• He’s collected just 16.7% of opponents’ misses when he’s been on the floor this season.
  • Despite his athleticism, Slavica hasn’t been very impactful challenging shots at the rim, averaging just 0.7 blocks per 40 minutes.


  • His best skill at this point of his development is his passing. Assisting on 9.17% of Cedevita’s scores when he’s been in the lineup, Slavica has pretty good court vision and can act as a hub to facilitate offense in multiple ways:
    • On pre-arranged reads in high-low action;
    • Kicking out to shooters out of the short roll;
    • Scanning the floor from the low post with his back to the basket;
    • Driving-and-kicking attacking a closeout.
  • He is very fluid and coordinated putting the ball on the floor out of triple threat position and can go up strong off one foot to attack the basket with power. He can hang in the air and finish through contact as well.
  • If Slavica develops his three-point shot, he can become a truly dangerous weak-side option. Harder closeouts would open up better opportunities for him to attack the rim on catch-and-go’s off ball reversals against a scrambling defense. But right now, he shoots kind of a sling-shot and doesn’t have good touch.
    • Slavica has missed nine of his 12 three-point shots with Cedevita this season and 38 of his 44 three-point shots with Cibona last year.
    • He’s also missed nine of his 13 foul shots this season and hit just 55.9% of his 134 free throws a year ago.
  • Diving off the pick-and-roll, Slavica can elevate off two feet explosively and play above the rim as a target for lobs sneaking behind the defense.
    • Sometimes he cuts his rolls shorts near the foul line area to attempt floaters off jump-stops. His touch in these instances is merely so-so.
    • He’s converted 62.9% of his 89 two-point shots this season.
  • At times the most athletic big man on the floor, Slavica crashes the offensive glass and has been effective generating second chances – collecting 11.9% of Cedevita’s misses with him in the game.
  • He struggles to get deep position in the post and doesn’t have much in terms of power moves, shot fakes, head fakes and spin moves at this point of his development. But his feet are light and he gets good lift on turnaround hooks, though his touch here has plenty of room to improve as well.

[1] According to Next-Step Basketball

[2] According to Real GM

[3] Which Next-Step Basketball does not rank as one of the 10 strongest domestic leagues in the continent

[4] According to Real GM

[5] DOB: 2/7/1997

[6] According to Cedevita’s official listing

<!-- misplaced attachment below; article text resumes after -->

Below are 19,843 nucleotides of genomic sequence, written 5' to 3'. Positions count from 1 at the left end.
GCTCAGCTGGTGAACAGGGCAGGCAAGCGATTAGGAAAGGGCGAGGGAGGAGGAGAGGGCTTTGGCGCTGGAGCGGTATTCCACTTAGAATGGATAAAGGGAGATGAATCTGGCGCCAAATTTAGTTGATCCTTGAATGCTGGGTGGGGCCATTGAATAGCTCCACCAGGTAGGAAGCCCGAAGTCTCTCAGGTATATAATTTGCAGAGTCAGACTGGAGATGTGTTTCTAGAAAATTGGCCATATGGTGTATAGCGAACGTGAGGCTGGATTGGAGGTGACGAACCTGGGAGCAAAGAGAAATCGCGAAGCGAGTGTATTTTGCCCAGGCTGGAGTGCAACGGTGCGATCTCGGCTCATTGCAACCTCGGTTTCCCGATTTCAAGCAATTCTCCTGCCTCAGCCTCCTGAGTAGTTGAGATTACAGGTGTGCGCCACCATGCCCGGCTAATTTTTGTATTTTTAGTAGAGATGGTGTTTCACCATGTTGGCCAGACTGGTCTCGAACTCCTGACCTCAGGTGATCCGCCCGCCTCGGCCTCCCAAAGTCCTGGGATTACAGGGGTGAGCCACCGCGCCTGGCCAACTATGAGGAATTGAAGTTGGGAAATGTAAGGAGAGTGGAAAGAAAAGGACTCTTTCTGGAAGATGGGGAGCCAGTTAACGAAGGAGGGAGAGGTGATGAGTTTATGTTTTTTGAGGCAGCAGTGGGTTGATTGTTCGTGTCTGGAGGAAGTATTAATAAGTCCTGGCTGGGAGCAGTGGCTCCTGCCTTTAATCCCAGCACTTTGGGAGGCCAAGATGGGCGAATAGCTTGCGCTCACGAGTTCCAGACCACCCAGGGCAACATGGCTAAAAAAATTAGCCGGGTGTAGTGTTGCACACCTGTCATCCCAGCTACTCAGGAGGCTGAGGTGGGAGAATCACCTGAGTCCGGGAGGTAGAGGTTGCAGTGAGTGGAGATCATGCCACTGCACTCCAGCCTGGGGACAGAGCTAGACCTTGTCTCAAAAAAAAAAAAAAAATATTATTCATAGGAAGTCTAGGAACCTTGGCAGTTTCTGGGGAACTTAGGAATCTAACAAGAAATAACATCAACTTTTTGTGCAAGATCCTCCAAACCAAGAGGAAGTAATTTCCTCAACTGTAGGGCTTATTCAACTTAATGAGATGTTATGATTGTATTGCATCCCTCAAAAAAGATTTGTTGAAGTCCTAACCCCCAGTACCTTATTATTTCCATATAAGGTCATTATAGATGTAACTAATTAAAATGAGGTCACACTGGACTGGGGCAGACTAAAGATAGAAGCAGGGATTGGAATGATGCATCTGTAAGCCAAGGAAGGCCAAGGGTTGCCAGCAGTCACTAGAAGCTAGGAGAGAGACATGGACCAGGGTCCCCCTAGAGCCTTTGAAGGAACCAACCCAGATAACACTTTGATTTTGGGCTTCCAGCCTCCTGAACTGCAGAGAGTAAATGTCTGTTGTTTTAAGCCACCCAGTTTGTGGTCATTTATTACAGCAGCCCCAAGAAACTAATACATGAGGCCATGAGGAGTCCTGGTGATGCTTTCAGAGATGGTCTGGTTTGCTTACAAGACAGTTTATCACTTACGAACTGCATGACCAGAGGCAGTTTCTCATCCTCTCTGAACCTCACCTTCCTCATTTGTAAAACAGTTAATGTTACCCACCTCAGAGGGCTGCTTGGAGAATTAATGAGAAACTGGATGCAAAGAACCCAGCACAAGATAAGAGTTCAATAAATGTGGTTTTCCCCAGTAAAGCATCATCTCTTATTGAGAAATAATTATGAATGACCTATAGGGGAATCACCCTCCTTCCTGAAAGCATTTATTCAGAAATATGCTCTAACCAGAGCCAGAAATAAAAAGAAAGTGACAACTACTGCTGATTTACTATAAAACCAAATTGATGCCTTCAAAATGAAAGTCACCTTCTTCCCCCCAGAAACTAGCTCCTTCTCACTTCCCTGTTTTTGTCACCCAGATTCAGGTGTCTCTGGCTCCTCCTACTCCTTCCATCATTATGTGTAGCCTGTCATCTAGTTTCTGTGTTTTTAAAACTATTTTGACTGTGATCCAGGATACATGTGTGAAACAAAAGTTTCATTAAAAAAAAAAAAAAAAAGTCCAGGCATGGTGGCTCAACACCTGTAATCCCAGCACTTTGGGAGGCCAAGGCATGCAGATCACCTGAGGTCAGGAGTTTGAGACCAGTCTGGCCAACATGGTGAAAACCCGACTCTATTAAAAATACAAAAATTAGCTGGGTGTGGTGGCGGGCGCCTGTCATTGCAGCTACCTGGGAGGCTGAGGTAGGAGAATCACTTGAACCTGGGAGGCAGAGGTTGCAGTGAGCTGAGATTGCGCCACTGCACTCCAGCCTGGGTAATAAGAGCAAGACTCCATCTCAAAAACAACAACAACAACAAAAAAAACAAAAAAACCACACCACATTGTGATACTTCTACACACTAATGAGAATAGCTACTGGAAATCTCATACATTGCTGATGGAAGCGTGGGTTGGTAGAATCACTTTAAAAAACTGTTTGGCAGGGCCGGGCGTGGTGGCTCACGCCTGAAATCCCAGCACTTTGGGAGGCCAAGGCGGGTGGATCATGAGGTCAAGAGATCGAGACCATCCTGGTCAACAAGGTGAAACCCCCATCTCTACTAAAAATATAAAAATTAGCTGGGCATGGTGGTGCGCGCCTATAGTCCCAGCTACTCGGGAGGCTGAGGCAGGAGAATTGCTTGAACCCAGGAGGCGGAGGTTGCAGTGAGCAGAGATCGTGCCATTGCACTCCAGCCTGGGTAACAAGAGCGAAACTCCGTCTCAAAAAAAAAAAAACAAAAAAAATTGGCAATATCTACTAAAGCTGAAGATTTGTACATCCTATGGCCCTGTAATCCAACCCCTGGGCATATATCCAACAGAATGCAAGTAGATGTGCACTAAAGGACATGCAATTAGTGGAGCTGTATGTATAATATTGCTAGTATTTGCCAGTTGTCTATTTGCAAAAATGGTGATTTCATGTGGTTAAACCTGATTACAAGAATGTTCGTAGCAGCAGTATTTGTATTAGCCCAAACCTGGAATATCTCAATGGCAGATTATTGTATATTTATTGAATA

READ MORE: PJ Washington | Sacha Killeya-Jones

EDITOR’S NOTE: Rafael Uehara is the managing editor of ‘Basketball Scouting’. More of his work can be found here or at RealGM, where he is a regular contributor. He can be followed on twitter as @rafael_uehara

Dzanan Musa Scouting Report


Starting the season opener against Olympiacos in Greece as a 16-year-old, Dzanan Musa became the ninth-youngest player in Euroleague history to make his debut.

The Bosnian teenager was not a rotation player throughout his first season with Croatian club Cedevita Zagreb but earned some quality time against high profile competition here and there, including three appearances with more than 10 minutes against Euroleague opponents.

Musa ended up logging 360 minutes in the pros, while spending some time with Cedevita’s junior squad as well in the Adidas Next Generation tournament of Zagreb, where he earned All-Tournament Team honors.

After leading Bosnia & Herzegovina to a title in the European Championships U16 last summer, there was some expectation Musa could carry his team within reach of similar glory at the FIBA World Championships U17 in Zaragoza this year but things didn’t work out as well, as the Bosnians placed ninth.

Musa led the tournament in scoring, averaging a jaw-dropping 41.9 points per 40 minutes — though a closer look reveals he shot 57.4% on non-competitive games against the Dominic Republic, South Korea and Chinese Taipei but just 34.7% in three outings against stronger opponents in France, Australia and China.


Musa’s top skill is shot creation for himself out of middle high pick-and-roll, which he got to do quite a bit running offense for the Bosnian National Team.

He is left hand dominant and strongly prefers driving to his left. Musa flashed some patience waiting for paths to the basket to clear up when opponents hedged but mostly operated as a one-speed aggressor. His first step is very effective playing downhill off a ball-screen, allowing him to get into the lane with a good deal of momentum.

Musa lacks lift elevating out of one foot to attack length protecting the front of the basket with explosiveness and body control to hang in the air and score around it, as even his touch on finishes at rim level are only so-so at this point of his development.